Gravy is a relatively simple dish, yet it's remarkably easy to mess up. We've all experienced the disappointment of excitedly pouring gravy onto our mashed potatoes, only to realize it's too runny, too lumpy, or too bland. And because gravy is so simple, even if you don't mess it up, it's still challenging to make it memorable and delicious.
A turkey baster is one of those single-use kitchen items that most people only need once or twice a year (although you can use it for a few other things). You never seem to miss having one until the holidays roll around when it's time to cook your Thanksgiving turkey. But do you really need a baster to end up with a moist, delicious bird? The short answer is no.
When I was 12, for some mysterious reason, my dad put my little brothers and me in charge of cooking the Thanksgiving turkey. Naturally, my brothers and I spent the rest of the day playing hide-in-seek in the backyard and forgot all about the humble bird defrosting in the sink.
Why can't Thanksgiving be a celebration of fireworks, too? This year, it can be with an innocent looking pumpkin pie that erupts an insane fountain of flames and fire! In fact, the pie filling is actually a flammable mixture of sugar and potassium nitrate, which was made using the same process as my DIY smoke flares with fuses.
To some people, Thanksgiving is merely quality time with family and friends that they can't get throughout the rest of the year. To others, it's that one time when it's okay to be a greedy hog and get hammered all weekend long.
There are those who prefer Thanksgiving leftovers to the actual official meal, much like people who prefer cold pizza over hot. I'm definitely in the latter camp. There's something luxurious about enjoying your perfectly cooked turkey and stuffing while wearing sweatpants and not having to make small talk with your weird uncle who drinks too much.
Turkey is the focal point and A-list star of your Thanksgiving table, so it only makes sense to make the bird as delicious as possible, right? Eschew the tired method of roasting and basting your turkey in the oven for hours on end and try out a new method of cooking it this year: deep frying.
Since leftovers are such a coveted thing following a big cooking holiday, I decided to follow up my previous post on reusing Thanksgiving leftovers with 13 more ideas for doing more with your holiday scraps.
Mashed potatoes are universally beloved, and for a good reason — they're cheap, tasty, and relatively easy to make. What's more, they're adaptable to just about every dietary regimen, whether you're vegan, gluten-free, or lactose-intolerant. And they're a staple for holidays such as Thanksgiving.
How often do you make a pie from scratch? If your answer is "only during the holidays," you're not alone. Unless you're an experienced baker, homemade pies can be pretty tough to tackle. And the most common problems are the crusts coming out of the oven soggy or scorched.
When it comes to Thanksgiving, some people live for stuffing (or dressing, if that's what you call it). Personally, I love all stuffing, even the boxed kind. However, even the classics can start to feel a little staid and dull after a while.
I've never been a huge fan of the traditional roasted turkey at Thanksgiving. Different parts of the bird finish cooking at different times, so by the time the legs are cooked through, the breast meat is totally dry. If you don't want to go the deep-frying route, how can you still end up with a moist and delicious turkey?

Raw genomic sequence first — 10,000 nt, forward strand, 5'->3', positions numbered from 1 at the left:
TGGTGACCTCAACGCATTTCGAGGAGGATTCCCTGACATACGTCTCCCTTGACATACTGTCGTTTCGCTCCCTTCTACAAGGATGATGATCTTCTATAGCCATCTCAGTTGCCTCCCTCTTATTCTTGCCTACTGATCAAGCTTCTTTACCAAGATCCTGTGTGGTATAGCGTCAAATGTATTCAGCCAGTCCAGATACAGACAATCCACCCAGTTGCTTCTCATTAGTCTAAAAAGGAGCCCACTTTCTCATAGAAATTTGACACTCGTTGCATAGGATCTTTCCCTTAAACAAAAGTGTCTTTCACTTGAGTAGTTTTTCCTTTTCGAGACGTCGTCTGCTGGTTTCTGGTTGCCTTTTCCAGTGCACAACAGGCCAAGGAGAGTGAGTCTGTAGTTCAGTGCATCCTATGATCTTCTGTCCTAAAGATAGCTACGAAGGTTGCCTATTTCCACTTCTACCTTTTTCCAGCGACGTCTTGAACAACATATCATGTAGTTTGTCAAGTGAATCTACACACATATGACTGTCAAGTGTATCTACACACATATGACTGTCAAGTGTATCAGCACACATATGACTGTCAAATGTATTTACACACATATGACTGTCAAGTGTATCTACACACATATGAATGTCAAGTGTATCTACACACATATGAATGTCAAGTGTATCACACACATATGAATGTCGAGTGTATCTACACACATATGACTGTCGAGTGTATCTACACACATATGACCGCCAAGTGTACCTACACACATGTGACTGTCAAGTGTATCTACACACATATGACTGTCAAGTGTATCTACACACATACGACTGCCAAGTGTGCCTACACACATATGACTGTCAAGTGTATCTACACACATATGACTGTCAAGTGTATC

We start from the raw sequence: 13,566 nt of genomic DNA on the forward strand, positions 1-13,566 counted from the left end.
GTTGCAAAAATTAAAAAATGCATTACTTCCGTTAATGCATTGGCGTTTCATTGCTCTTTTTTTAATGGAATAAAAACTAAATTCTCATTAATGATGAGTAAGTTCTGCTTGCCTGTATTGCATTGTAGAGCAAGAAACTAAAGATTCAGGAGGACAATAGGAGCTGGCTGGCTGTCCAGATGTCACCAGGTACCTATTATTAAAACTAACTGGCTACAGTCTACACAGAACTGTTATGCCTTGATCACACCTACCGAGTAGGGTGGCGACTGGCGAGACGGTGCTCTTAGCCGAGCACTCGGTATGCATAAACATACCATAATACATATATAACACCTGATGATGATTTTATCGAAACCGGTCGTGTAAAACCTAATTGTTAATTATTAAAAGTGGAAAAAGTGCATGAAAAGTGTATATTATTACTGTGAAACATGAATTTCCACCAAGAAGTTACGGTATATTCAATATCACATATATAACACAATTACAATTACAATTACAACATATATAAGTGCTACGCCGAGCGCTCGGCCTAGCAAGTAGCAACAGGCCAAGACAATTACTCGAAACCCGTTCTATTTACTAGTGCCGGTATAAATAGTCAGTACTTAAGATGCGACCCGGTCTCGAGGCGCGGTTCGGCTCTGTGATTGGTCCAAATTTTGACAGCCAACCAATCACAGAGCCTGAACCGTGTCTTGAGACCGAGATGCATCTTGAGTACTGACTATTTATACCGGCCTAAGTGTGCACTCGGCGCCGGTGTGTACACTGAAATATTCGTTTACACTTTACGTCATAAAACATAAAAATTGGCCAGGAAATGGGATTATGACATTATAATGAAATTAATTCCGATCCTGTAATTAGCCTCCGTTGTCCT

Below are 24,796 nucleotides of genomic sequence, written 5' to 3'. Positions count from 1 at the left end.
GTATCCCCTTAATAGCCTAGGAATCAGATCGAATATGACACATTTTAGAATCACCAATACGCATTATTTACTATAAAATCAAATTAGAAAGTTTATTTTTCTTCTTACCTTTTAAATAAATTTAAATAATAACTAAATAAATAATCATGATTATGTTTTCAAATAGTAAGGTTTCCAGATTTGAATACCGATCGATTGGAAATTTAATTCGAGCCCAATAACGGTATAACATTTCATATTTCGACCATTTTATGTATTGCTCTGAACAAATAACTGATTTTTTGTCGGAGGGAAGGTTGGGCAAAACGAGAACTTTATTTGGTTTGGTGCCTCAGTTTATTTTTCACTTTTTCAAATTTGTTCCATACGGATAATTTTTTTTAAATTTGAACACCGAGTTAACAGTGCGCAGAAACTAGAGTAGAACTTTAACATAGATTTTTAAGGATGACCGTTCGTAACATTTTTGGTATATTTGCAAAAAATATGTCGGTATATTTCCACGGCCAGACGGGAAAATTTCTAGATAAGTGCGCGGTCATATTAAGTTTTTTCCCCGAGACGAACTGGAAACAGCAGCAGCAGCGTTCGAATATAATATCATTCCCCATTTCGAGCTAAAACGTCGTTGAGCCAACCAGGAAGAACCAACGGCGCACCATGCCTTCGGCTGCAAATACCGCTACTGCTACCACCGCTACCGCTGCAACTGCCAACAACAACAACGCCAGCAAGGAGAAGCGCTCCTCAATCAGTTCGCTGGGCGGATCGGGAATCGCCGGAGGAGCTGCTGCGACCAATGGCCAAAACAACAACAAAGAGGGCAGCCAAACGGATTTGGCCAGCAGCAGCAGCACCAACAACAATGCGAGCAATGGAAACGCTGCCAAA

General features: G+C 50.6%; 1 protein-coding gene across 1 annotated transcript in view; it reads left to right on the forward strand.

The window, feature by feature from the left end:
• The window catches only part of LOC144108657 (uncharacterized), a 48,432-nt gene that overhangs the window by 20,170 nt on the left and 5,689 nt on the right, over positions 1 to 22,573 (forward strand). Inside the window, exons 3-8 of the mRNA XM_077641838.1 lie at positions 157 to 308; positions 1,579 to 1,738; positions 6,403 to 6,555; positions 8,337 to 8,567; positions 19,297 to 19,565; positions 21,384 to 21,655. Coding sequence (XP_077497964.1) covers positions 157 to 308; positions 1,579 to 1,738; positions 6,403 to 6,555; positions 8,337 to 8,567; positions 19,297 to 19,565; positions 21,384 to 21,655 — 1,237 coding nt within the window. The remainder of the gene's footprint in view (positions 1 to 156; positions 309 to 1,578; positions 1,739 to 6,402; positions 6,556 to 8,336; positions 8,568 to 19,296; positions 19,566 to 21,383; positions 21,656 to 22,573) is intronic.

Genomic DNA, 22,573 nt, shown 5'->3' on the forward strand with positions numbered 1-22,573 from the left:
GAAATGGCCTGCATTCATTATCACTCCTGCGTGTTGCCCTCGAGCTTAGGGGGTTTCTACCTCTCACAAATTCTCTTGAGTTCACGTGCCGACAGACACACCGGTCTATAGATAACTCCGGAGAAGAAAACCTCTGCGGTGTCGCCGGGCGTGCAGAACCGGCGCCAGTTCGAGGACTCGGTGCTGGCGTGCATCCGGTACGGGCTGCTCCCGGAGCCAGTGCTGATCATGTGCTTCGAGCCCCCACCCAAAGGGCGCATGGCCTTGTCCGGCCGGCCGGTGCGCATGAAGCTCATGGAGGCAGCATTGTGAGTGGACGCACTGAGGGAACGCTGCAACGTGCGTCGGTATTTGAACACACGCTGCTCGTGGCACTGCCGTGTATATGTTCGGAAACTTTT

Autumn is a time of year when everything looks, smells, and tastes good. The scents of cinnamon and spices are everywhere you go, and even the dead leaves that fall off the trees are pretty. In particular, the fruits and vegetables of the season are gorgeous.
After the turkey is carved and the leftover meat is refrigerated, don't get rid of the remaining carcass and bones just yet. You can make some delicious turkey stock with them. Just add them to a big pot of carrots, celery, onion, and water — then simmer.
Thanksgiving is just around the corner, and the belts are already loosening in preparation. Besides the copious amounts of turkey, stuffing, greens, and pies, you may have enough room for some classic cake.
What's better than stuffing yourself during Thanksgiving dinner? Gorging on leftovers the next day, of course. Everybody loves a good turkey and cranberry sauce sandwich, but what are some other creative ways to re-purpose all the leftover turkey meat, mashed potatoes, stuffing, and everything else sitting in your refrigerator?
It's bad enough messing up in the kitchen when it's just for you or your family, but when you're cooking for a big event with a lot of guests, it can be mortifying. And on a holiday like Thanksgiving, that's all about the food, the last thing you want is to botch a key component of the meal.
Roasting turkey is a topic that inspires endless debate among cooks. How do you get the perfect mixture of juicy meat, crispy skin, and flavor? Everyone has a favorite technique, whether it's brining the bird or spatchcocking it. However, if you're ready to move onto Ph.D. levels of turkey cooking, you might just want to look beyond these methods and get genuinely wild.
Thanksgiving is pretty much the only day out of the year when you can be a complete fatass. It's totally expected, if not encouraged. In fact, if you aren't stuffing your face with a bunch of delicious and unhealthy food, people start to look at you funny.
Thanksgiving is almost here, so now is the perfect time to figure out how you're going to cook that Turkey Day bird for dinner. Choosing a high-quality turkey is important, but if you haven't even gotten yours yet, the pickings may be slim, so do the best you can.